The sale of asset-based long-term care insurance protection continues to grow significantly, reveals research by the American Association for Long-Term Care Insurance.
More than half (53%) of male LTC buyers were under age 65, up from 48% in a prior year’s study, while women buyers under age 65 also increased to 50%, up from 44%, according to data gathered from insurers.
Meanwhile, premiums increased nearly 20% and the number of covered lives increased 13.5%.
“We expect the sale of asset-based or linked LTC products will continue to grow as they offer some highly attractive benefits to a category of buyers looking to protect their retirement savings,” says Jesse Slome, AALTCI’s director. “The growth of sales will only continue as more large players enter the marketplace.”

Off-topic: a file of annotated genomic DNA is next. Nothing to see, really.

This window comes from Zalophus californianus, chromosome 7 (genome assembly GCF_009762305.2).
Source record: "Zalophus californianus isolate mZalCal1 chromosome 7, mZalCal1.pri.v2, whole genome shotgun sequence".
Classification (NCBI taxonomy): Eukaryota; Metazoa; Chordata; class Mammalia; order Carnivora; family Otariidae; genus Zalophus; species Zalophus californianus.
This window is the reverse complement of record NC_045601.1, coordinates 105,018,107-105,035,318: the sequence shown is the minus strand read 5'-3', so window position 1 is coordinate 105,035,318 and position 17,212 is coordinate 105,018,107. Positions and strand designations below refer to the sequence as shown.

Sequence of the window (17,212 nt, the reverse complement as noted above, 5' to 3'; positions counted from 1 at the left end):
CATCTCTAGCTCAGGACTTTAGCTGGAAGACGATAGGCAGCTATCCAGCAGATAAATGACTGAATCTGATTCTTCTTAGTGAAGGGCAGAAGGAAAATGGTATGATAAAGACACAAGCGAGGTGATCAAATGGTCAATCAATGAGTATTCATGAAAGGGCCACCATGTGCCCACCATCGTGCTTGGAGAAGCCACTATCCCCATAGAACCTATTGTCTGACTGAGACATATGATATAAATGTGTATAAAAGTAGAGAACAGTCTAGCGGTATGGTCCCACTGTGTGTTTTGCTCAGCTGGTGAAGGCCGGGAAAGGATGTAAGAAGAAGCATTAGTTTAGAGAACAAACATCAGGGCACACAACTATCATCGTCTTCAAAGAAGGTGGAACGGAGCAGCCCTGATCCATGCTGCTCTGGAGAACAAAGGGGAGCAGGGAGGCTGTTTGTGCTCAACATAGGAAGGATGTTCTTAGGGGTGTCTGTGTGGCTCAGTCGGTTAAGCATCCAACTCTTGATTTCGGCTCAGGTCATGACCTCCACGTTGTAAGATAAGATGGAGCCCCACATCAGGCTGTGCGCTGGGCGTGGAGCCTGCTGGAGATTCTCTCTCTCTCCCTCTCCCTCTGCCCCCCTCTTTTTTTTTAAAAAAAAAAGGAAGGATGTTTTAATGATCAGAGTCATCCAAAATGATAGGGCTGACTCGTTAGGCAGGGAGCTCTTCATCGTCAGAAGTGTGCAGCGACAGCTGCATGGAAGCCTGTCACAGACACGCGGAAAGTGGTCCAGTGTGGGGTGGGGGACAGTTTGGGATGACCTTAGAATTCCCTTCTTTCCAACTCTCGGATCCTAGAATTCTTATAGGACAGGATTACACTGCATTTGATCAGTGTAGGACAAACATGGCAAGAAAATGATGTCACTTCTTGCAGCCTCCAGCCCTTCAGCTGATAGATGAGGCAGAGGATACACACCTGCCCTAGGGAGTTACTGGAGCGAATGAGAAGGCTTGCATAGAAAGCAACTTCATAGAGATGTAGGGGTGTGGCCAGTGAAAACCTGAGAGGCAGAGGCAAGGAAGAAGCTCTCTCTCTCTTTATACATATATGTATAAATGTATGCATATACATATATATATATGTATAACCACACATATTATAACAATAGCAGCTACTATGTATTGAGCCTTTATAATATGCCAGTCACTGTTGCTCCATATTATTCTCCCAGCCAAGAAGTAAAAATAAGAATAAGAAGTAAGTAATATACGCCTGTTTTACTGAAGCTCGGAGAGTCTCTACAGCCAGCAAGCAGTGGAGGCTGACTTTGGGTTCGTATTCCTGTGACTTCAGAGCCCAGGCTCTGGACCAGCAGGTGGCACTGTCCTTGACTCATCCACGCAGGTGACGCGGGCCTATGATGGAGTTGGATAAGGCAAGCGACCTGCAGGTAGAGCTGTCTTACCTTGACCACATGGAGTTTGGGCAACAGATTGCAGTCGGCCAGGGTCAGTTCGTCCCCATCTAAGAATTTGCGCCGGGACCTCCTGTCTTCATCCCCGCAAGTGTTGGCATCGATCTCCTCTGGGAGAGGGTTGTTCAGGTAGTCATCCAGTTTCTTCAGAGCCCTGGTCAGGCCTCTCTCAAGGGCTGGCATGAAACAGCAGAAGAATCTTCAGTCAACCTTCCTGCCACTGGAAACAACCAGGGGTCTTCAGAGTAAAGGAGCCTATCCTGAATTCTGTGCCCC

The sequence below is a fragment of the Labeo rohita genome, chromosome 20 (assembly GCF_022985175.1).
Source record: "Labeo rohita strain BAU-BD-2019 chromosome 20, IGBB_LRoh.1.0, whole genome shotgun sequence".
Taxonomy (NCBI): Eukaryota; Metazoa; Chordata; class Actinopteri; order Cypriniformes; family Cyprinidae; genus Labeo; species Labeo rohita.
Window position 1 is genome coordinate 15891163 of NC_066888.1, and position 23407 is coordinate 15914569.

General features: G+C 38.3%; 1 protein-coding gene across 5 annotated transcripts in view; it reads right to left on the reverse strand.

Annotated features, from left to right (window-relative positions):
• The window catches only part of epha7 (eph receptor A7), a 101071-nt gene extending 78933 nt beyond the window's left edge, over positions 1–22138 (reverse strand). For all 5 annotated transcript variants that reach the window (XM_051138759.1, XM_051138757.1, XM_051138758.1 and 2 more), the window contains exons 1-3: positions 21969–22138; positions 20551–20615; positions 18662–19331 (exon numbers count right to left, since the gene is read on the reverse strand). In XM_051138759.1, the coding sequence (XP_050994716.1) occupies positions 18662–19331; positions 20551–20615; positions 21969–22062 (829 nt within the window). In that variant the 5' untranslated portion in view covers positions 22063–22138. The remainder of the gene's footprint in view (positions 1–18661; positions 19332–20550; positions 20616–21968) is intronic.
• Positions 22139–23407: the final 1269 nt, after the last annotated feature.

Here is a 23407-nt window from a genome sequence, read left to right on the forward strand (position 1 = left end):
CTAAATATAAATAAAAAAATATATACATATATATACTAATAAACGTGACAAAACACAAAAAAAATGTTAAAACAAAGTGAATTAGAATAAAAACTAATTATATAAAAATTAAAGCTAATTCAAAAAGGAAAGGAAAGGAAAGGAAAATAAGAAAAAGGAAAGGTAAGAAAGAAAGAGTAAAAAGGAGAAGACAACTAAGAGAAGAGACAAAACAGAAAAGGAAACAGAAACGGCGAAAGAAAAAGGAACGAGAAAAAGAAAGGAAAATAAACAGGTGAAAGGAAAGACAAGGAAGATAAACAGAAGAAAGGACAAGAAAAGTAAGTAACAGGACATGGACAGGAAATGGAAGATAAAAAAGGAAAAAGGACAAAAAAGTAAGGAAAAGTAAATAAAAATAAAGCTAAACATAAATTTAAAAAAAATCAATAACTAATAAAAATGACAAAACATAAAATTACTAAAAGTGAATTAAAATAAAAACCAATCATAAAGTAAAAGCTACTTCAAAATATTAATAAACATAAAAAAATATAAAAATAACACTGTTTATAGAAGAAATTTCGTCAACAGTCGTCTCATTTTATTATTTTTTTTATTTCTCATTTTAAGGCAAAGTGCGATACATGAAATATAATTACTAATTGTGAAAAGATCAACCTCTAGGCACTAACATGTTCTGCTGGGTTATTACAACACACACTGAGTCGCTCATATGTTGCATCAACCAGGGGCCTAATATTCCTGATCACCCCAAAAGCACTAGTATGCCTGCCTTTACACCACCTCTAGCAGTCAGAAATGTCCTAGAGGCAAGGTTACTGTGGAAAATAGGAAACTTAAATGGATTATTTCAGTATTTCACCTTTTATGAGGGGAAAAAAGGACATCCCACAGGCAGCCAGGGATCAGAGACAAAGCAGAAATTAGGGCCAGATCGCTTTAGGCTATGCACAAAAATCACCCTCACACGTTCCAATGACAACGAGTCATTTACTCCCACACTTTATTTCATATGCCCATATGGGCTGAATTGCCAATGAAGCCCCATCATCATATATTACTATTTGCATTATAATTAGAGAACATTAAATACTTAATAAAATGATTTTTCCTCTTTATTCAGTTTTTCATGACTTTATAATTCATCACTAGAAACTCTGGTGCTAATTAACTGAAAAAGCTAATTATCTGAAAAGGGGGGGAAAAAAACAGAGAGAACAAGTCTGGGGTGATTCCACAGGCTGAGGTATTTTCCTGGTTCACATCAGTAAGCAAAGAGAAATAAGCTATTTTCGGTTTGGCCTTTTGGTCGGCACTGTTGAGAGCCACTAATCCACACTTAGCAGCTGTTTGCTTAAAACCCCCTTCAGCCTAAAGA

In 2011 the study finds that the initial single premium face amount of policies purchased was $100,000 or greater for 73% of new policies. Meanwhile, 96% of new life and LTC policies issued did not include a benefit increase option that bumped up available benefits to keep pace with inflationary growth of costs. Additionally the study of traditional individual LTC insurance policy sales finds that in 2011 some 96% included a growth option.
“At a time when long-term care is increasingly top of mind, these life insurance-based solutions avoid the ‘use it or lose it’ risk associated with traditional long term care insurance,” says Chris Coudret, vice president of OneAmerica. “In most cases, people make a single payment, effectively removing the risk of future premium increases.”
By Marli D. Riggs